The Dark Project, which began development as a series of sword-combat simulation experiments, evolved mightily during its tumultuous two-year production process. The final game was celebrated by press outlets and casual players alike, producing near-unanimous critical acclaim and strong sales. A promotional video included with Thief: Gold (1999), an expanded edition featuring three additional stages, soon confirmed that work on a sequel was already underway.
Thief II: The Metal Age (2000)
Unfortunately, Looking Glass Studios’ financial situation went from bad to worse during the final years of the 20th Century. The Electronic Arts-published System Shock 2 (1999) and Flight Unlimited 3 (1999) were unmitigated commercial disasters in spite of their popularity with critics. The studio was narrowly saved from its mounting debt by Eidos Interactive, which signed a deal to bankroll and publish three additional games in the Thief series. Development on Thief II: The Metal Age began under project director Steve Pearsall in January 1999 and wrapped up shortly ahead of the game’s release on Windows PC in March 2000.
Players again step into the shoes of Garrett, who defeated the Trickster and was warned of an impending “Metal Age” at the conclusion of The Dark Project. This Metal Age is characterized by the world’s cosmic balance swinging from Chaos to Order and the rise of a brutal law enforcement regime led by Sheriff Truart. The Mechanists, a radical Hammerite splinter faction, are simultaneously planning the City-wide spread of a vapor which turns humans into rust. Despite Garrett’s earnest efforts to avoid earth-shattering plots following his role in the previous game’s events, he once more finds himself a pivotal force in averting the apocalypse.
The reused Dark Engine’s flexibility is demonstrated by a handful of noticeable graphical improvements in The Metal Age. Character models feature double the polygons of those in the preceding title, and more accurate hit detection makes aiming arrows or blackjack blows more important when downing enemies. Rather than being purely aesthetic, the addition of transparent glass surfaces and fog effects likewise enhance immersion.
Level design is altered to take advantage of these new opportunities for creative problem-solving. Having feared that players would be bored without traditional first-person combat, the designers of The Dark Project had included more action elements than initially intended; The Metal Age’s team opted instead to prioritize urban exploration and sneaking based on feedback received from critics and fans. Consequently, monsters and claustrophobic mazes are eschewed in favor of smarter human antagonists and non-linear urban landscapes.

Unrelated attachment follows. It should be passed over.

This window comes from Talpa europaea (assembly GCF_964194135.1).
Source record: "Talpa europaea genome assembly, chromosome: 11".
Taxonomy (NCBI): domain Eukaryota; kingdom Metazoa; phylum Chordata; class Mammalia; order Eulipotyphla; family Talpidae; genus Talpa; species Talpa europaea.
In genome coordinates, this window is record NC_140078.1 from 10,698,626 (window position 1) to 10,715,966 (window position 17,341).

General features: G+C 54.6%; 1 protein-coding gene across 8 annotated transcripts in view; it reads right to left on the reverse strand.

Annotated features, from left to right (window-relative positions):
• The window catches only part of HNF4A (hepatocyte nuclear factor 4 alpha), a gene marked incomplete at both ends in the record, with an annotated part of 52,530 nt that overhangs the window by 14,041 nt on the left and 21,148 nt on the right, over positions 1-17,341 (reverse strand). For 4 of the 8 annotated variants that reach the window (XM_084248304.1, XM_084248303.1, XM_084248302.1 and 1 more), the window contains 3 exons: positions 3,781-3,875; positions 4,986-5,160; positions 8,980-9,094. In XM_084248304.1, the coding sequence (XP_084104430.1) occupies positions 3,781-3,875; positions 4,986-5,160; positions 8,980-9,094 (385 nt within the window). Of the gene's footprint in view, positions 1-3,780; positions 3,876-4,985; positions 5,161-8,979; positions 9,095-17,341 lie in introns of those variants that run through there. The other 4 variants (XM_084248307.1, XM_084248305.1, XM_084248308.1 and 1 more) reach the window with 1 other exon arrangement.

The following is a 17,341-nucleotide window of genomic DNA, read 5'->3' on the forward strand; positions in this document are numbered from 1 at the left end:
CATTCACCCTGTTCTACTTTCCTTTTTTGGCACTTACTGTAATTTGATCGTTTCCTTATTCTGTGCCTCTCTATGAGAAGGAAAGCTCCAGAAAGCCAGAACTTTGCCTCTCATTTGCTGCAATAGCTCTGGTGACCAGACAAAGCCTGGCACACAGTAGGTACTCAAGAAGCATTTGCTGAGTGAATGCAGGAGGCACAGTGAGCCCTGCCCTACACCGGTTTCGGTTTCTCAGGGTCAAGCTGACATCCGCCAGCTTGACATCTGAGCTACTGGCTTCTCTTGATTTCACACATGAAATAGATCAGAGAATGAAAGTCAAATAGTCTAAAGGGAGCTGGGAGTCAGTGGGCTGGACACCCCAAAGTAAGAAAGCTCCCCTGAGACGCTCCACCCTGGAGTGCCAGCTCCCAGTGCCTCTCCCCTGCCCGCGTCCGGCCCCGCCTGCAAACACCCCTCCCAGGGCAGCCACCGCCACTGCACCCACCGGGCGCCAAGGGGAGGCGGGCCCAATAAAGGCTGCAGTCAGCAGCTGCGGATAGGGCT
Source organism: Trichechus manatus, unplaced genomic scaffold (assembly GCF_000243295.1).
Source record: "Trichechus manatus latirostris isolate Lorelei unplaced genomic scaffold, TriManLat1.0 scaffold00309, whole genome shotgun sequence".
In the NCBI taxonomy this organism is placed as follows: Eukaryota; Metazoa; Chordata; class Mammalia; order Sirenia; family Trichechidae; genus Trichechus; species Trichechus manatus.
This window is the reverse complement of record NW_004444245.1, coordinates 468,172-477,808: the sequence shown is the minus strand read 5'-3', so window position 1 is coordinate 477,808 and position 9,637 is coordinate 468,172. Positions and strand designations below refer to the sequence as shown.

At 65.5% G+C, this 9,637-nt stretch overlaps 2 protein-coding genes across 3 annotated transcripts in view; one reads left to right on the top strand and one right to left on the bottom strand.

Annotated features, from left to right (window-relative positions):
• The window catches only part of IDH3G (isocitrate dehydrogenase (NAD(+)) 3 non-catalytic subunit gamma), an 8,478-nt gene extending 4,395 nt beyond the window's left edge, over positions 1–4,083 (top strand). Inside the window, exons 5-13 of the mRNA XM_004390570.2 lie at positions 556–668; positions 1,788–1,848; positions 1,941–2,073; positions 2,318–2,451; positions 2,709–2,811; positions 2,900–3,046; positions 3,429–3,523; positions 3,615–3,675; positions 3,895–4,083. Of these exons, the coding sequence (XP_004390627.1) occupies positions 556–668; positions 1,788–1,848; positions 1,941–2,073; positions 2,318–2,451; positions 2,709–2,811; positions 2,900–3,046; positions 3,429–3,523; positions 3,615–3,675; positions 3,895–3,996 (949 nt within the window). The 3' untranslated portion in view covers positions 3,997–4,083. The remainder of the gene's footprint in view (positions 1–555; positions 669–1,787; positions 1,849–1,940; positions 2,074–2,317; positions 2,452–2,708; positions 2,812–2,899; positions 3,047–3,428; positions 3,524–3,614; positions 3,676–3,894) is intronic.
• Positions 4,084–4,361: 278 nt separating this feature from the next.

The press lauded The Metal Age’s singularly complex AI and enhanced focus on stealth, while initial sales were higher than those of its predecessor. Fans were so enthusiastic about the game that they released an unofficial expansion featuring 13 additional missions in 2005. Critical acclaim and commercial success were not enough to overcome Looking Glass’ dismal financial situation, however, and the studio shut down after Eidos Interactive declined to acquire it; contemporary claims that the notorious failure of Eidos-published Daikatana (2000) caused the deal to fall through have been disputed in recent years. Without an owner, Thief was suddenly at risk of being abandoned in May 2000.
Thief: Deadly Shadows (2004)
Eidos’ surprise purchase of the rights to Thief in August 2000 ensured that Looking Glass’ most famous property would outlive the studio that had created it. Warren Spector, the visionary ex-Looking Glass developer who had been running Eidos subsidiary Ion Storm’s Austin branch since 1997, successfully lobbied for the opportunity to produce the third Thief game and hired as many former Looking Glass employees as he could. Thief seemed to be in good hands following a year of corporate turbulence.
Sadly, the project’s four-year gestation would be troubled by significant logistical and technical difficulties. Ion Storm had bitten off more than it could chew by splitting its limited resources between Thief: Deadly Shadows and Deus Ex: Invisible War (2003), the sequel to another landmark immersive sim. Eidos’ dedication to launching the game on Microsoft’s new Xbox platform alongside PC – as was the case with Invisible War – forced level designers to scale back the scope and number of maps from what would have been possible on contemporary PCs. A freely explorable version of The City was similarly truncated due to hardware limitations. Ion Storm’s ambitious but intensely demanding texture renderer, which was built on the Unreal Warfare engine and projected real-time shadows from every in-game character and object, compounded these issues even further. In spite of its challenging development process, Thief: Deadly Shadows launched to widespread critical acclaim in May 2004.
The narrative retains the protagonist and setting of earlier titles while ramping up its supernatural elements. After engaging in a handful of heists throughout The City and being framed for murder, Garrett is pursued by a team of telepathic assassins as he struggles to prevent a powerful witch known as The Hag from destroying the Keepers. Garrett even travels backwards through time to explore an abandoned orphanage known as the Shalebridge Cradle during one memorably atmospheric sequence.